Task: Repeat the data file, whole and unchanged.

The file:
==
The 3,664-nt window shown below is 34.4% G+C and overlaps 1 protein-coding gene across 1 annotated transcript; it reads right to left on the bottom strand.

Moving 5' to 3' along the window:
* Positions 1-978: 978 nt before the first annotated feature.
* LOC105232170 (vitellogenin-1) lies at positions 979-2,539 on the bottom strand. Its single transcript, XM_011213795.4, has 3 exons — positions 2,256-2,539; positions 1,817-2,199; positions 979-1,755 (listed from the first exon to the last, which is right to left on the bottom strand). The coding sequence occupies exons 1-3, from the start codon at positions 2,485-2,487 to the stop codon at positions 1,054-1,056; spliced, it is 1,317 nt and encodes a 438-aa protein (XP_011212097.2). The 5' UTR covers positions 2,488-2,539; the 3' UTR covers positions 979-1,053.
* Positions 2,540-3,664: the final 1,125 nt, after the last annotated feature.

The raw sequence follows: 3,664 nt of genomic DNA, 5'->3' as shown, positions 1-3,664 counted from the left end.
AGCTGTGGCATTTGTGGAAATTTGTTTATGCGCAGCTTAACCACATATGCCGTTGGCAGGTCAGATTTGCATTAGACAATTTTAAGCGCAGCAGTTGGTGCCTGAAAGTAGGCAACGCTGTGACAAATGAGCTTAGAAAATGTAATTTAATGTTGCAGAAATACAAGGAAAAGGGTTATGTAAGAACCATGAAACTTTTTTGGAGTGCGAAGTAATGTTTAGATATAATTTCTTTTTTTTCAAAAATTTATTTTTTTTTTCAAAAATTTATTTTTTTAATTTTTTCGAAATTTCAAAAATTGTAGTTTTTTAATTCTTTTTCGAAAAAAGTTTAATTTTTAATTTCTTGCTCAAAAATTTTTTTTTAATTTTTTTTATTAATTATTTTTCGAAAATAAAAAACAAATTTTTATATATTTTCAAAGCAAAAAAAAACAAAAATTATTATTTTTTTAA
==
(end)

The 3,664-nt window shown below is 34.4% G+C and overlaps 1 protein-coding gene across 1 annotated transcript; it reads right to left on the bottom strand.

Moving 5' to 3' along the window:
* Positions 1-978: 978 nt before the first annotated feature.
* LOC105232170 (vitellogenin-1) lies at positions 979-2,539 on the bottom strand. Its single transcript, XM_011213795.4, has 3 exons — positions 2,256-2,539; positions 1,817-2,199; positions 979-1,755 (listed from the first exon to the last, which is right to left on the bottom strand). The coding sequence occupies exons 1-3, from the start codon at positions 2,485-2,487 to the stop codon at positions 1,054-1,056; spliced, it is 1,317 nt and encodes a 438-aa protein (XP_011212097.2). The 5' UTR covers positions 2,488-2,539; the 3' UTR covers positions 979-1,053.
* Positions 2,540-3,664: the final 1,125 nt, after the last annotated feature.

The raw sequence follows: 3,664 nt of genomic DNA, 5'->3' as shown, positions 1-3,664 counted from the left end.
AGCTGTGGCATTTGTGGAAATTTGTTTATGCGCAGCTTAACCACATATGCCGTTGGCAGGTCAGATTTGCATTAGACAATTTTAAGCGCAGCAGTTGGTGCCTGAAAGTAGGCAACGCTGTGACAAATGAGCTTAGAAAATGTAATTTAATGTTGCAGAAATACAAGGAAAAGGGTTATGTAAGAACCATGAAACTTTTTTGGAGTGCGAAGTAATGTTTAGATATAATTTCTTTTTTTTCAAAAATTTATTTTTTTTTTCAAAAATTTATTTTTTTAATTTTTTCGAAATTTCAAAAATTGTAGTTTTTTAATTCTTTTTCGAAAAAAGTTTAATTTTTAATTTCTTGCTCAAAAATTTTTTTTTAATTTTTTTTATTAATTATTTTTCGAAAATAAAAAACAAATTTTTATATATTTTCAAAGCAAAAAAAAACAAAAATTATTATTTTTTTAA